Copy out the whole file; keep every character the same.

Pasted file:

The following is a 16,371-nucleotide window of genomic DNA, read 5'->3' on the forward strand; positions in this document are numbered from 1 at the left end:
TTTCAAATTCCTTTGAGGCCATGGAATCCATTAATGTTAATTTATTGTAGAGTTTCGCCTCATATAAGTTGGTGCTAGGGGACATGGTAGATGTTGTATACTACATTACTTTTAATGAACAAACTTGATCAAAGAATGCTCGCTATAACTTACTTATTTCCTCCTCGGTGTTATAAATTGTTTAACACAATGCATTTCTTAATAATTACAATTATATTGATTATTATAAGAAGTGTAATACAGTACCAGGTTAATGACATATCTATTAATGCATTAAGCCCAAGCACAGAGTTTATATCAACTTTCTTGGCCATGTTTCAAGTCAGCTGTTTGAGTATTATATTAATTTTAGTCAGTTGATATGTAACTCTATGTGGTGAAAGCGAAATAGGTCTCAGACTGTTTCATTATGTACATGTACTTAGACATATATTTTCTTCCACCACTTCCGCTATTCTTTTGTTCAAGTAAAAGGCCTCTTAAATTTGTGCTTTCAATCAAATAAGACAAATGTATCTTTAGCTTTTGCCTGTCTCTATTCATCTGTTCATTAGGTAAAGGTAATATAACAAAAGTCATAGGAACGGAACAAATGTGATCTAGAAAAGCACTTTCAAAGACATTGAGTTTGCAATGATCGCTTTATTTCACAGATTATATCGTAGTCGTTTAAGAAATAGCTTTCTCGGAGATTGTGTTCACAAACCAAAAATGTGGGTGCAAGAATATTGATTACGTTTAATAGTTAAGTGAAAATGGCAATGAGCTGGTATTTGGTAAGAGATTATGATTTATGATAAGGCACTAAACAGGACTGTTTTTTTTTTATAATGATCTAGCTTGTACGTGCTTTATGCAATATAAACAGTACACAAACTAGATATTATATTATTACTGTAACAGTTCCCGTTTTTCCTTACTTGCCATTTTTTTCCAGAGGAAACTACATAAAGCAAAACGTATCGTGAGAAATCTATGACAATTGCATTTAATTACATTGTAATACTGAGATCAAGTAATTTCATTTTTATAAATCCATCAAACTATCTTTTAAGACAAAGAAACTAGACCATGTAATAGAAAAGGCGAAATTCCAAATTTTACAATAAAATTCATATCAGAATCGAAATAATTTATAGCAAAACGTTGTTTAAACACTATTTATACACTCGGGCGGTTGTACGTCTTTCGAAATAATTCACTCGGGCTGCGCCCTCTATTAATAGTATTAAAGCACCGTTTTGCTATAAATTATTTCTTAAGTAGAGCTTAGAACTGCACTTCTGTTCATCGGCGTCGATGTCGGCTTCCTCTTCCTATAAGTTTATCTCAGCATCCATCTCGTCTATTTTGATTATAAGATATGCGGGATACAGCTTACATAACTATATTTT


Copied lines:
The following is a 16,371-nucleotide window of genomic DNA, read 5'->3' on the forward strand; positions in this document are numbered from 1 at the left end:
TTTCAAATTCCTTTGAGGCCATGGAATCCATTAATGTTAATTTATTGTAGAGTTTCGCCTCATATAAGTTGGTGCTAGGGGACATGGTAGATGTTGTATACTACATTACTTTTAATGAACAAACTTGATCAAAGAATGCTCGCTATAACTTACTTATTTCCTCCTCGGTGTTATAAATTGTTTAACACAATGCATTTCTTAATAATTACAATTATATTGATTATTATAAGAAGTGTAATACAGTACCAGGTTAATGACATATCTATTAATGCATTAAGCCCAAGCACAGAGTTTATATCAACTTTCTTGGCCATGTTTCAAGTCAGCTGTTTGAGTATTATATTAATTTTAGTCAGTTGATATGTAACTCTATGTGGTGAAAGCGAAATAGGTCTCAGACTGTTTCATTATGTACATGTACTTAGACATATATTTTCTTCCACCACTTCCGCTATTCTTTTGTTCAAGTAAAAGGCCTCTTAAATTTGTGCTTTCAATCAAATAAGACAAATGTATCTTTAGCTTTTGCCTGTCTCTATTCATCTGTTCATTAGGTAAAGGTAATATAACAAAAGTCATAGGAACGGAACAAATGTGATCTAGAAAAGCACTTTCAAAGACATTGAGTTTGCAATGATCGCTTTATTTCACAGATTATATCGTAGTCGTTTAAGAAATAGCTTTCTCGGAGATTGTGTTCACAAACCAAAAATGTGGGTGCAAGAATATTGATTACGTTTAATAGTTAAGTGAAAATGGCAATGAGCTGGTATTTGGTAAGAGATTATGATTTATGATAAGGCACTAAACAGGACTGTTTTTTTTTTATAATGATCTAGCTTGTACGTGCTTTATGCAATATAAACAGTACACAAACTAGATATTATATTATTACTGTAACAGTTCCCGTTTTTCCTTACTTGCCATTTTTTTCCAGAGGAAACTACATAAAGCAAAACGTATCGTGAGAAATCTATGACAATTGCATTTAATTACATTGTAATACTGAGATCAAGTAATTTCATTTTTATAAATCCATCAAACTATCTTTTAAGACAAAGAAACTAGACCATGTAATAGAAAAGGCGAAATTCCAAATTTTACAATAAAATTCATATCAGAATCGAAATAATTTATAGCAAAACGTTGTTTAAACACTATTTATACACTCGGGCGGTTGTACGTCTTTCGAAATAATTCACTCGGGCTGCGCCCTCTATTAATAGTATTAAAGCACCGTTTTGCTATAAATTATTTCTTAAGTAGAGCTTAGAACTGCACTTCTGTTCATCGGCGTCGATGTCGGCTTCCTCTTCCTATAAGTTTATCTCAGCATCCATCTCGTCTATTTTGATTATAAGATATGCGGGATACAGCTTACATAACTATATTTT